Winter’s Bone is named for an old saying. To “throw someone a bone” is to give her a scrap of kindness, a small favor out of one’s larger store.
To give less, in other words, than one could ultimately afford to give.
Ree Dolly (Jennifer Lawrence) and her family live on the bones and scraps of contemporary American society. Her meth-cooking father is missing. Her mother has retreated into the dark landscape of her own mind. The 17-year-old girl is acting head of the household. We see her cooking dinner, walking her younger siblings to school, looking wistfully at the other teens in classes.
And then comes the news that sends her off on her own Hero’s Journey: the news that if her father does not appear in court, the family will be thrown out of the house and off the land he pledged as bail.
The eviction from the family land would be a death sentence for the family unit. This isn’t urban America, where one apartment is pretty much the same as another. This would be the severing of roots on a physical and metaphysical level.
It’s something I’ve sensed in my own life, and which Orion Foxwood writes about in The Faery Teachings. Our ancestors and the Fey mingle together in the afterworld. We commune with both through eating the fruits of the land, and by sending our physical forms back into it after death. This physical connection helps the Fey beings connect with us and us with them.
Orion notes, and I agree, that the keening, nameless sense of loss so many of us feel is the result of our disconnect from the family lands. And from not eating food from outside our new doorsteps, which would enhance our connection to the spirits of our new places.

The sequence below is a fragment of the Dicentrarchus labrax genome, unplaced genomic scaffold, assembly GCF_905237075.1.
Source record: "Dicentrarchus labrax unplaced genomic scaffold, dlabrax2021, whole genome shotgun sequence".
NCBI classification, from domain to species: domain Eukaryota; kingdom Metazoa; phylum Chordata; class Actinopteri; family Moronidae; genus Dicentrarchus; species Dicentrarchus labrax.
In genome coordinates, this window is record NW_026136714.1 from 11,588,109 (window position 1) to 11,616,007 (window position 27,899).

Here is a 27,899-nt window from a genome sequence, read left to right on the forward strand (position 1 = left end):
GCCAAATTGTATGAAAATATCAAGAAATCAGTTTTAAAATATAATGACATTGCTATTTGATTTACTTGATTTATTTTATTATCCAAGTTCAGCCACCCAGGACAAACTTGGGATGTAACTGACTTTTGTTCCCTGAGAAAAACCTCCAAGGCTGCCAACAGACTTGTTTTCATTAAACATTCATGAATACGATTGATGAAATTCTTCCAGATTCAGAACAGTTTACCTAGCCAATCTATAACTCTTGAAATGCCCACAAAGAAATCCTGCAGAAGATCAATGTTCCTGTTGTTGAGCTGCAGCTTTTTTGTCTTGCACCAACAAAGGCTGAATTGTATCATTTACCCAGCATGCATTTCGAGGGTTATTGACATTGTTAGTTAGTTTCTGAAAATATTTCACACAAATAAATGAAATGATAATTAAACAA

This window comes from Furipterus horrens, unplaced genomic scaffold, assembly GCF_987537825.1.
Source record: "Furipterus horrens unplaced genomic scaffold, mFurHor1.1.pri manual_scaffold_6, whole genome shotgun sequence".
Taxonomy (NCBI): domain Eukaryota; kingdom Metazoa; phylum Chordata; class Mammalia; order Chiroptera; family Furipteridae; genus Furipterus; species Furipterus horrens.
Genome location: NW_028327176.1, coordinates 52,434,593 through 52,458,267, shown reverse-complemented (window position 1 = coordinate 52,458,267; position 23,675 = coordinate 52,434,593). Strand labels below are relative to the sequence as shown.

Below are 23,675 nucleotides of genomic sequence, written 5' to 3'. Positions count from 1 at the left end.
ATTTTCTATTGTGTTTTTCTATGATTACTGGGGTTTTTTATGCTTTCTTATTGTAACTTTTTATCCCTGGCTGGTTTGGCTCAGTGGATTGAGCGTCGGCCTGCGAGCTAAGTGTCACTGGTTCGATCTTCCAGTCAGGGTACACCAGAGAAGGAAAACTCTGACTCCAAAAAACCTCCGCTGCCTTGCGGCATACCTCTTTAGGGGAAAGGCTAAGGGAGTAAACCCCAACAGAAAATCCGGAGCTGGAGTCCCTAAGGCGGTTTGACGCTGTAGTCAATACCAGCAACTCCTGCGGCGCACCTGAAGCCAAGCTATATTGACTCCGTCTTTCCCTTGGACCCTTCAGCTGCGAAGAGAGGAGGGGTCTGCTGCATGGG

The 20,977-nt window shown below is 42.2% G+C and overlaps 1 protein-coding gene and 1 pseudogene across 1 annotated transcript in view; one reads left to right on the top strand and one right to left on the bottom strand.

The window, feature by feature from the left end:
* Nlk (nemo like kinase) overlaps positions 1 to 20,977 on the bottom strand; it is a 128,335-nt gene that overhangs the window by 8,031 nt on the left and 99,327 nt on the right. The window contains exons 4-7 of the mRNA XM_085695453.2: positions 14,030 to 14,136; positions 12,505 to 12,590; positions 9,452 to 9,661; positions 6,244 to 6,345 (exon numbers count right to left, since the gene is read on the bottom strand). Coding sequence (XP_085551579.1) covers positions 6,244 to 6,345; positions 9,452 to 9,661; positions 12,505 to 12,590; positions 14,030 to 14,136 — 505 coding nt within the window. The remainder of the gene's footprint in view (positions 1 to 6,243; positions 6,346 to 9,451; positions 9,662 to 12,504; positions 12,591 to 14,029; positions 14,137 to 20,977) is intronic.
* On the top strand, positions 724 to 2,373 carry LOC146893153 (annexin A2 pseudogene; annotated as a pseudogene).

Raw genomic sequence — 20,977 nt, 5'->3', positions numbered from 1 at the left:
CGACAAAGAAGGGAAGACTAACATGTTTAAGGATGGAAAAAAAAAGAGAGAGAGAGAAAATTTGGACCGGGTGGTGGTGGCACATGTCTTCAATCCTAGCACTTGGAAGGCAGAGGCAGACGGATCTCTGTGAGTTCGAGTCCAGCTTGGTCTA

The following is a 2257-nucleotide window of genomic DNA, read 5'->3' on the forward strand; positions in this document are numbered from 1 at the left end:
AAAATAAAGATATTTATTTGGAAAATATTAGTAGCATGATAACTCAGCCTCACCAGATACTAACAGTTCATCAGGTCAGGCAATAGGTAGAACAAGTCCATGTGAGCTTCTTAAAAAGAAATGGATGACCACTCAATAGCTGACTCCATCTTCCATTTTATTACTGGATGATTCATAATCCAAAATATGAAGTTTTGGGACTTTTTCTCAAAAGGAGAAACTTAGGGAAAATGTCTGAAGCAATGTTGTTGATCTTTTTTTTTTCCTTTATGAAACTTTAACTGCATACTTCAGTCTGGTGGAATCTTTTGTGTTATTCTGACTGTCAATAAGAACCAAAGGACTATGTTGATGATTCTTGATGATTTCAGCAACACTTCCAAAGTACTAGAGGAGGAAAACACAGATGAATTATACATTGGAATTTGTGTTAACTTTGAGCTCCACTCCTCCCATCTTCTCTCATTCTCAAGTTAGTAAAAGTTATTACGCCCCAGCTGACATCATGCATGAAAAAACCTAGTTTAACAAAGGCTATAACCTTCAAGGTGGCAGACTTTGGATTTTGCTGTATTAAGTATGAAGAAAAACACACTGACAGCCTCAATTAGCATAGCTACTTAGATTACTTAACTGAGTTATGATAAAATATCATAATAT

Ree and her kin hunt game in their woods. The woods also provide fruit and vegetable forage. Gardens would supplement those foods. The strong spiritual and material connection is shown in Ree’s refusal to sell the land to timber speculators when it seems she’ll lose it anyway. It’s shown in the nightmare that comes as she sleeps uneasily after a savage beating intended to discourage her from asking more questions about her father’s whereabouts.
Ree isn’t haunted by his ghost, or by her human tormentors. Her nightmare is the sound of trees being cut down by chainsaws.
I wonder whether living on the land that has known the Dolly family for generations made family ties more important. Or whether it is an ancestral memory from the family’s Pagan forbears.
The first European-American Ozark settlers came west from Appalachia at the beginning of the 19th century. They were followed by Irish and German immigrants, making the population predominantly German, English and Scotch-Irish today. Those cultures in Europe are the ones which gave us the Celtic Pagan and Heathen traditions. Those faith traditions place high value on family connection, honor and self-reliance—as do the cultures that evolved in Appalachia and the Ozarks.
Every time Ree asks someone about her absent father, she appeals to blood ties. She repeatedly points out that she has not betrayed the family honor by talking to law enforcement or asking the sheriff’s help. She is careful to say that she does not ask her father’s fate to seek vengeance; she merely wants to be able to hold on to her home so that she can continue taking care of her mother, sister and brother.
In the end, her adherance to the ancient code of honor is what saves her. In one of the film’s more mythically resonant scenes, two of the crones who’d earlier beaten Ree unconscious take the girl to a backwoods lake. There, they glide across the waters in a johnboat to collect the evidence that will satisfy the law and allow Ree to redeem her home.
If the scene had included a couple crows, a banshee and a three-headed dog, I would not have been a bit surprised.
That underworld journey completes Ree’s initiation into adulthood in a way that is horrible and cruel. And yet, it’s the scrap of kindness that allows her to save the family home and those inside it—so long as she is willing to keep her silence. It’s a hard life and a cold truth that Ree faces as the movie ends.
Hard and cold as a bone in winter.